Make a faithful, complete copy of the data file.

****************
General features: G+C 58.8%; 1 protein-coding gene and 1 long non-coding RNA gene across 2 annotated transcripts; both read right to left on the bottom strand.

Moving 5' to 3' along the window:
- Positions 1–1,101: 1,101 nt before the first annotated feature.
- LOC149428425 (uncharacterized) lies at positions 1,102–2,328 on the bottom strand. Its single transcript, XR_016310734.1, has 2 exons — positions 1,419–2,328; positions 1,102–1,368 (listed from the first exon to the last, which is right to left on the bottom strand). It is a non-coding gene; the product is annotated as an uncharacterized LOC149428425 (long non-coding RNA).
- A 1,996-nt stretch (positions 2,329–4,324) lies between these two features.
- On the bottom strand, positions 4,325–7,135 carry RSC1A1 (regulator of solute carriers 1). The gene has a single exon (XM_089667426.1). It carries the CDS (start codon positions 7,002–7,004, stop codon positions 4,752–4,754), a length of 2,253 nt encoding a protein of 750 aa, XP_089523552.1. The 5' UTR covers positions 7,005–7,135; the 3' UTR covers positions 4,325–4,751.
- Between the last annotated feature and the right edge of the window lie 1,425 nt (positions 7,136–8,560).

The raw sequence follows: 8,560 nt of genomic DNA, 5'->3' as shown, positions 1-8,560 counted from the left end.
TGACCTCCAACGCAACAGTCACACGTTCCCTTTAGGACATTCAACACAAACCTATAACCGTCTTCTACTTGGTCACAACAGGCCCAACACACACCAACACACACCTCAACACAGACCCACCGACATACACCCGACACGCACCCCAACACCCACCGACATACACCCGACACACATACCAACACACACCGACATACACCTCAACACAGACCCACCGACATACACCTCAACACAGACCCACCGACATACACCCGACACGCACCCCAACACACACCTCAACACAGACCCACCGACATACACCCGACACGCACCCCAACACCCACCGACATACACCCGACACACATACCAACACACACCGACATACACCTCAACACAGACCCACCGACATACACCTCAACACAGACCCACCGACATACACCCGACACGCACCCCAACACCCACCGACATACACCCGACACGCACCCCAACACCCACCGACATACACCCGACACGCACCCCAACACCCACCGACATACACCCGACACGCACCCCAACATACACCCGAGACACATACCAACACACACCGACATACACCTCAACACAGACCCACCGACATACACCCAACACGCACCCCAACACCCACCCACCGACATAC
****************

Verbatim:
General features: G+C 58.8%; 1 protein-coding gene and 1 long non-coding RNA gene across 2 annotated transcripts; both read right to left on the bottom strand.

Moving 5' to 3' along the window:
- Positions 1–1,101: 1,101 nt before the first annotated feature.
- LOC149428425 (uncharacterized) lies at positions 1,102–2,328 on the bottom strand. Its single transcript, XR_016310734.1, has 2 exons — positions 1,419–2,328; positions 1,102–1,368 (listed from the first exon to the last, which is right to left on the bottom strand). It is a non-coding gene; the product is annotated as an uncharacterized LOC149428425 (long non-coding RNA).
- A 1,996-nt stretch (positions 2,329–4,324) lies between these two features.
- On the bottom strand, positions 4,325–7,135 carry RSC1A1 (regulator of solute carriers 1). The gene has a single exon (XM_089667426.1). It carries the CDS (start codon positions 7,002–7,004, stop codon positions 4,752–4,754), a length of 2,253 nt encoding a protein of 750 aa, XP_089523552.1. The 5' UTR covers positions 7,005–7,135; the 3' UTR covers positions 4,325–4,751.
- Between the last annotated feature and the right edge of the window lie 1,425 nt (positions 7,136–8,560).

The raw sequence follows: 8,560 nt of genomic DNA, 5'->3' as shown, positions 1-8,560 counted from the left end.
TGACCTCCAACGCAACAGTCACACGTTCCCTTTAGGACATTCAACACAAACCTATAACCGTCTTCTACTTGGTCACAACAGGCCCAACACACACCAACACACACCTCAACACAGACCCACCGACATACACCCGACACGCACCCCAACACCCACCGACATACACCCGACACACATACCAACACACACCGACATACACCTCAACACAGACCCACCGACATACACCTCAACACAGACCCACCGACATACACCCGACACGCACCCCAACACACACCTCAACACAGACCCACCGACATACACCCGACACGCACCCCAACACCCACCGACATACACCCGACACACATACCAACACACACCGACATACACCTCAACACAGACCCACCGACATACACCTCAACACAGACCCACCGACATACACCCGACACGCACCCCAACACCCACCGACATACACCCGACACGCACCCCAACACCCACCGACATACACCCGACACGCACCCCAACACCCACCGACATACACCCGACACGCACCCCAACATACACCCGAGACACATACCAACACACACCGACATACACCTCAACACAGACCCACCGACATACACCCAACACGCACCCCAACACCCACCCACCGACATAC